I kept hosting Queer Open Mic, I kept shaving my head, I kept on twittering, and I kept Genderfork running smoothly.

I built websites for some amazing clients like Gender Spectrum, Marc Davis, The Personal Data Ecosystem, and THE LINE Campaign. And I pushed my focus from “website development” to “online community development,” consulting on projects for Offbeat Bride, Cisco, and a few others.

It was an odd year. A creative year. A year that required a lot of long drives just to clear my head. It was filled with rebuilding, reorienting, and rethinking. It was jumpy and inconsistent. It ripped me open in all the right places, and it held my hand when that hurt like hell. I’m grateful for every moment of 2010, but let’s be honest: I’m glad it’s over.

It’s time to stop turning my brain upside down and shaking its pieces all over the place to figure out what matters. I know what matters. I know what’s next.

Now it’s time to build.

What about you?

I hope your Internal Annual Review today is just as clear, and that whatever’s next for you is stretching itself out in front of you with a welcoming smile. I hope you’ve seen it coming, and are ready to change gears and launch forward.

And speaking of which, while we’re here, do you mind if I make a few suggestions?

1) Send yourself a letter today using FutureMe.org. I do it every year at New Years (and a few other times during the year when I’m drunk or punchy, just for kicks).  The letter will arrive in your inbox at exactly the same time a year later. Use it to write out what you did last year and what you hope to achieve this year. And use it to remind yourself of what’s important to you.

2) Don’t make New Year’s resolutions that set you up for failure. Every time you break a promise to yourself, you trust yourself less, and that poison seeps into all aspects of your life. Don’t take the bait. Set intentions instead. Make predictions. Generate ideas. If you must play into the resolutions game, then set gentle, realistic goals and make a plan for how to meet them. But really, I think you should just go outside, take a deep breath, be quiet for an hour, and reflect on how far you’ve come already. You’re kind of amazing. Remember?

3) Whatever you focus on this year, make it special. Keep it small enough to stay special, and let it grow when it’s ready. Don’t litter on the Internet by posting things you don’t actually care about. Build up your character and integrity by only doing things that actually matter to you. Practice discardia. Be selective. Don’t just throw spaghetti against the wall to see what sticks. Pick your spaghetti off the shelf carefully. Go for the one that smells the best. Love that water as it boils. Make your sauce from scratch. Taste test. Get it right.

May your year be full of what you need, and may it challenge you to reconsider what that is.

(And thank you for being here. You make me happy.)

Love you,
Sarah

Update! The fundraiser is live and we’re over here now: http://genderplayful.tumblr.com

~ ~ ~

Update 12/4/10: I made a video for ya. (Well, it was originally for Genderfork, but it’s for you, too.)
Also: I’m naked in it.

This is the week of shaking trees. Two days ago, I put out a call for stable employment (for the first time in six years). My consulting work has gotten thin and bumpy, and it’s time for something to change.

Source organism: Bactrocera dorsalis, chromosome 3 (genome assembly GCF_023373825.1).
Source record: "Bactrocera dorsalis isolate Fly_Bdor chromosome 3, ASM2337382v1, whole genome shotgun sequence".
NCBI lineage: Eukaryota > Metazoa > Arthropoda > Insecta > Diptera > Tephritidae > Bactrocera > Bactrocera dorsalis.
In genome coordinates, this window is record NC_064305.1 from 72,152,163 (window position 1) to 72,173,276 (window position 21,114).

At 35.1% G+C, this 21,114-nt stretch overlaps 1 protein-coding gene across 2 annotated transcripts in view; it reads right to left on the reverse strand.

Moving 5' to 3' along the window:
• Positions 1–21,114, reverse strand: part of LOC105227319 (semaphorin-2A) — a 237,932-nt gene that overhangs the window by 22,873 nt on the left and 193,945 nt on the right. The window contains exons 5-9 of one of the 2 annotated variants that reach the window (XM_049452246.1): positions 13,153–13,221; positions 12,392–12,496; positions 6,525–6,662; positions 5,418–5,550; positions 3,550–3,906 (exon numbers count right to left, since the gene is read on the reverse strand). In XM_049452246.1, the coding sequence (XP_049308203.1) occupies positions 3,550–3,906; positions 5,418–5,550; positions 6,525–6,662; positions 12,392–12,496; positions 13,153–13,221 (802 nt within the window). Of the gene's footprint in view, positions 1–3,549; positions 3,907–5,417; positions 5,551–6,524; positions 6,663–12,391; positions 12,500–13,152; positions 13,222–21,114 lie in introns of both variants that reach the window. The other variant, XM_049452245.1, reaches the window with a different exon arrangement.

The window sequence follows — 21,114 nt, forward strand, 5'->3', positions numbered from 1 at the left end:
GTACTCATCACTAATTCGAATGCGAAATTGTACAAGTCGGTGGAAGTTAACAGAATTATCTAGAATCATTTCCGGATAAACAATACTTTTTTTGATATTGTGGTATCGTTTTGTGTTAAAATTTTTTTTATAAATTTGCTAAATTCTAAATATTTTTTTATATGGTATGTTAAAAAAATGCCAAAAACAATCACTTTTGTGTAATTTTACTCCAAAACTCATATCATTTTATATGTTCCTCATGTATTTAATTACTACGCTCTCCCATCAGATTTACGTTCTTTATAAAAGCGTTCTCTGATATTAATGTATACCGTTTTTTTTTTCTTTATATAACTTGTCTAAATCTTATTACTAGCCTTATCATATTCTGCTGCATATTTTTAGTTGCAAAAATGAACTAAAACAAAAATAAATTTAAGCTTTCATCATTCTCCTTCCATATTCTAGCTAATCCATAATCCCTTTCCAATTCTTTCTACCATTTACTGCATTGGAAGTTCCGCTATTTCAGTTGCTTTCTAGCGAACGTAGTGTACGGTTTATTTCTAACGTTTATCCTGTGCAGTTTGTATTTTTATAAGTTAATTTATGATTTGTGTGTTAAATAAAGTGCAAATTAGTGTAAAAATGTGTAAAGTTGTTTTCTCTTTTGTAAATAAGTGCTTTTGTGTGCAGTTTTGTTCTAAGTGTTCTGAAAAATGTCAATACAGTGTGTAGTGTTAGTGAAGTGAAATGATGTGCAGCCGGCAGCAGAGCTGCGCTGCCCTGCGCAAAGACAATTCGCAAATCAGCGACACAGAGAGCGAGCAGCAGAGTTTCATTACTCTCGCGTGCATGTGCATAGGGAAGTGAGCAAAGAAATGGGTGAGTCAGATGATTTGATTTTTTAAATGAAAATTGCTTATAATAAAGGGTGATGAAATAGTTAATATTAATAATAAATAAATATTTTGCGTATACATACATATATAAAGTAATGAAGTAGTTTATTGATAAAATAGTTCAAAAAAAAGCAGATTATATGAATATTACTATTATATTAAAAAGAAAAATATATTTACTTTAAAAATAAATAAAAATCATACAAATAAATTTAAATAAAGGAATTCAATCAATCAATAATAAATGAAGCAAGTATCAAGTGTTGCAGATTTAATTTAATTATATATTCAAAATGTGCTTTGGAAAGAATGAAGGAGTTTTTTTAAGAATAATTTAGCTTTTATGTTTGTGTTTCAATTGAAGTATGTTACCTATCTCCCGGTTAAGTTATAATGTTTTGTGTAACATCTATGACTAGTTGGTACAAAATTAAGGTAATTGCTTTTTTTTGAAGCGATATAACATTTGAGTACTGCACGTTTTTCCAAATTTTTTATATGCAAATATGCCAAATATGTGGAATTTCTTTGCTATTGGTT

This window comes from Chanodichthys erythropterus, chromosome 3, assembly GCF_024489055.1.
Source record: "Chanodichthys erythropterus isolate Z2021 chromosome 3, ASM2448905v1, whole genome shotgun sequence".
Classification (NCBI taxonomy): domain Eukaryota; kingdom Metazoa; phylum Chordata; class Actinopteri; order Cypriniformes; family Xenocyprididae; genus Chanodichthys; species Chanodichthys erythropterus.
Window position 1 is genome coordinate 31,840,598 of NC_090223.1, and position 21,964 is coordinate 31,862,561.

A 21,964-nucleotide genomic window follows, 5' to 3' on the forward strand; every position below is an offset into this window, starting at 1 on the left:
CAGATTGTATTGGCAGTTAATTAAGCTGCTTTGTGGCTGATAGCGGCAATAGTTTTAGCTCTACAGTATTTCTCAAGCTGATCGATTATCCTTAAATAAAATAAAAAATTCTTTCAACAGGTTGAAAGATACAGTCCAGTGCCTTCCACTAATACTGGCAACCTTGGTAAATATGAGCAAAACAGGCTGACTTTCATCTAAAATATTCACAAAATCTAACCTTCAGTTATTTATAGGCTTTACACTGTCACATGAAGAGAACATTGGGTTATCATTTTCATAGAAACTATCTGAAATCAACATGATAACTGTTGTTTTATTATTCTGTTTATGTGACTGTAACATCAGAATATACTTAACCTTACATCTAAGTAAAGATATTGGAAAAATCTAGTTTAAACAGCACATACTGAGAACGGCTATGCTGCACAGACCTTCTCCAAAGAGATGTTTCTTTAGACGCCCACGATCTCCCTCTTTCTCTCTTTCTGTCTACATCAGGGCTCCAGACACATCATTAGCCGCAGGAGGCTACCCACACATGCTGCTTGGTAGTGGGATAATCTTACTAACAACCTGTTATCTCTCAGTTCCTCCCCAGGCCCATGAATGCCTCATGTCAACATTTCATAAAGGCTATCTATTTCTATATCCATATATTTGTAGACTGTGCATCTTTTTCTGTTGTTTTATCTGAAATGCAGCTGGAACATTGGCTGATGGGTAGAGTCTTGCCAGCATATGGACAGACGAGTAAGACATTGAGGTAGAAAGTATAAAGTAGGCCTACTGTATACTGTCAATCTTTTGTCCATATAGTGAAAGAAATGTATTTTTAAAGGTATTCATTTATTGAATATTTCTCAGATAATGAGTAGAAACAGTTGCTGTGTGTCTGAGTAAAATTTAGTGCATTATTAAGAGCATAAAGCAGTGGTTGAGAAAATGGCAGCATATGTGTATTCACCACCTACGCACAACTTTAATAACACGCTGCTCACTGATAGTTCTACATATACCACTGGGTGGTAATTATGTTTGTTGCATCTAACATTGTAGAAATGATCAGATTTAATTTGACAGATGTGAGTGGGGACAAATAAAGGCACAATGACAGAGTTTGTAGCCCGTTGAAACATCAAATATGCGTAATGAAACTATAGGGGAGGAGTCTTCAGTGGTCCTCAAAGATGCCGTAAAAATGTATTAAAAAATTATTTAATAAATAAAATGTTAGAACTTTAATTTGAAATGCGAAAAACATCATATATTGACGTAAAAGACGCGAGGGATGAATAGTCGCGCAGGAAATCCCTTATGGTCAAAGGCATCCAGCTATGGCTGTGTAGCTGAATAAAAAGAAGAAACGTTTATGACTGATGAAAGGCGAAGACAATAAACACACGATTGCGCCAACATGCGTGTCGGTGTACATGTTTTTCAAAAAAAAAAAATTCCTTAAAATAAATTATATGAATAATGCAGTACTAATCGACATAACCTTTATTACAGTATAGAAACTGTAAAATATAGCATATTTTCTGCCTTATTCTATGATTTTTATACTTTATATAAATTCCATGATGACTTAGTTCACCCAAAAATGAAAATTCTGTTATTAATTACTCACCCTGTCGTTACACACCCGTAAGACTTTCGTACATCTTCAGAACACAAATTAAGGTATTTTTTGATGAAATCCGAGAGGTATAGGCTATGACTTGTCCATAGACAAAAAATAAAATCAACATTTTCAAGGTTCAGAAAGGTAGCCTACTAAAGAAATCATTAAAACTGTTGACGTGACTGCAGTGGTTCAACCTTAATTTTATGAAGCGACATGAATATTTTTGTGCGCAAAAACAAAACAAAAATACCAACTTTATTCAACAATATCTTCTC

There’s another idea that’s been on the table for awhile now, though, and I think it’s time I told you about it.

I want to build an online marketplace for gender-variant clothing solutions.

Not a store where I sell to you, but a service like Etsy and Ebay where we sell to each other, in a focused, supportive community. And while we’re at it, we also trade all sorts of tips and inspirations on how best to look the way we want, gender-be-damned.

You know what I’m talking about. Tuxes for hips and breasts. Size 16 extra-wide high heels. Custom alterations, custom orders, custom tailoring. Hot unisex indie designer labels. Hand-made t-shirts. That awesome skirt from your closet that doesn’t fit you anymore. A good chest binder. That amazing jacket you found at a thrift store for $5 that you want to resell. And while we’re at it, let’s bring in styles from every subculture that celebrates androgyny, which is pretty much all of them.

I’ve been thinking about this for a year.

I talked to the staff at Genderfork last winter, and we agreed it should be a separate-but-friendly project (Genderfork is run like activism; this would be run like a business).

I did a bunch of research on software options, and had to table the idea for awhile because a good multi-seller marketplace solution didn’t exist. But I’ve got one now. It came out in September. We can do this.

I have the web development, the project management, and the community organizing skills to make this happen. And I love the people this will serve. Relentlessly.

All I need is time and money.

You know. That stuff.

I’m in talks with a family member who can give me a loan, but they need to know that there’s enough support for the project to warrant the risk. Also? Loans are stressful. It would be awesome if we could offset it with some community support. So…

I would like to launch a Kickstarter campaign.

Kickstarter is a service that lets community members donate to projects (and receive thank-you gifts based on their donation amount), to meet funding goals. The goal and timeline are set in advance. If the goal is met, the donations go through and the project happens. If the goal isn’t met, the donations don’t happen, and we consider it closed.

This is a test.

If we can rally a ton of community support, I will go all in on this plan and make it happen as quickly as is humanly possible. If we get only moderate support, I will take a day job and build this project slowly, in my off-hours. If support seems slim, I’ll consider it closed.

**How You Can Help Without Giving Me Money**

Do you want this to happen? Help me convince the world that it matters, that we need these clothing solutions, and that the best way to get them is to come together and create them collaboratively.